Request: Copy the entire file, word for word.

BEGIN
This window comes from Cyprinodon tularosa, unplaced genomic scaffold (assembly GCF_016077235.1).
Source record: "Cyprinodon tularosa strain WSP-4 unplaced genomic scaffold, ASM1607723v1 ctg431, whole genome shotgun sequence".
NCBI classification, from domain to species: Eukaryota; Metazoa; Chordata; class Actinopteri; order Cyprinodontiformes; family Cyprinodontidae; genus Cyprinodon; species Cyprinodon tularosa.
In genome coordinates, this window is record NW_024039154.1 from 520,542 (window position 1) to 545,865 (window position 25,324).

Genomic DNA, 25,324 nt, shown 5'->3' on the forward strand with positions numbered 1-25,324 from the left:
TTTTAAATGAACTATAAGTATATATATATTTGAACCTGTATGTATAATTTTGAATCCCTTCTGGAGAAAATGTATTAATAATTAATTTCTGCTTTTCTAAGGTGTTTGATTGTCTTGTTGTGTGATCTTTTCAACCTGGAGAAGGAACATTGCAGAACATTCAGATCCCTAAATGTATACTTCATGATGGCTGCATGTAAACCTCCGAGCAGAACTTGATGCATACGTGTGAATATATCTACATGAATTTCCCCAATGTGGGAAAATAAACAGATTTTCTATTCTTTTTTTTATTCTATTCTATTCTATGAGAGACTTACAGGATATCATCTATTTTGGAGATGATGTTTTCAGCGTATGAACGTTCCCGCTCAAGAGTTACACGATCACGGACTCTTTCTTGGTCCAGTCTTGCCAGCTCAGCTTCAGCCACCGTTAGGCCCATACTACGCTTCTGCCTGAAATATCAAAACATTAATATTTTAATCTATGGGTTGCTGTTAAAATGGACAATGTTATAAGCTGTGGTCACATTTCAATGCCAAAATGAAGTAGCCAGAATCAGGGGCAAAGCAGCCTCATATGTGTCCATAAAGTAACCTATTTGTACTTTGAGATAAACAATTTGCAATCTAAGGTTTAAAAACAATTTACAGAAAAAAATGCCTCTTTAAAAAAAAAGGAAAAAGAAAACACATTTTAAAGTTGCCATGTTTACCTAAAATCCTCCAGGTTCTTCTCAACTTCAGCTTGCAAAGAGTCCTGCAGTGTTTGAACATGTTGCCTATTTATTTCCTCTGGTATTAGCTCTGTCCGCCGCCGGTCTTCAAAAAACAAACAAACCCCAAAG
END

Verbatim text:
This window comes from Cyprinodon tularosa, unplaced genomic scaffold (assembly GCF_016077235.1).
Source record: "Cyprinodon tularosa strain WSP-4 unplaced genomic scaffold, ASM1607723v1 ctg431, whole genome shotgun sequence".
NCBI classification, from domain to species: Eukaryota; Metazoa; Chordata; class Actinopteri; order Cyprinodontiformes; family Cyprinodontidae; genus Cyprinodon; species Cyprinodon tularosa.
In genome coordinates, this window is record NW_024039154.1 from 520,542 (window position 1) to 545,865 (window position 25,324).

Genomic DNA, 25,324 nt, shown 5'->3' on the forward strand with positions numbered 1-25,324 from the left:
TTTTAAATGAACTATAAGTATATATATATTTGAACCTGTATGTATAATTTTGAATCCCTTCTGGAGAAAATGTATTAATAATTAATTTCTGCTTTTCTAAGGTGTTTGATTGTCTTGTTGTGTGATCTTTTCAACCTGGAGAAGGAACATTGCAGAACATTCAGATCCCTAAATGTATACTTCATGATGGCTGCATGTAAACCTCCGAGCAGAACTTGATGCATACGTGTGAATATATCTACATGAATTTCCCCAATGTGGGAAAATAAACAGATTTTCTATTCTTTTTTTTATTCTATTCTATTCTATGAGAGACTTACAGGATATCATCTATTTTGGAGATGATGTTTTCAGCGTATGAACGTTCCCGCTCAAGAGTTACACGATCACGGACTCTTTCTTGGTCCAGTCTTGCCAGCTCAGCTTCAGCCACCGTTAGGCCCATACTACGCTTCTGCCTGAAATATCAAAACATTAATATTTTAATCTATGGGTTGCTGTTAAAATGGACAATGTTATAAGCTGTGGTCACATTTCAATGCCAAAATGAAGTAGCCAGAATCAGGGGCAAAGCAGCCTCATATGTGTCCATAAAGTAACCTATTTGTACTTTGAGATAAACAATTTGCAATCTAAGGTTTAAAAACAATTTACAGAAAAAAATGCCTCTTTAAAAAAAAAGGAAAAAGAAAACACATTTTAAAGTTGCCATGTTTACCTAAAATCCTCCAGGTTCTTCTCAACTTCAGCTTGCAAAGAGTCCTGCAGTGTTTGAACATGTTGCCTATTTATTTCCTCTGGTATTAGCTCTGTCCGCCGCCGGTCTTCAAAAAACAAACAAACCCCAAAG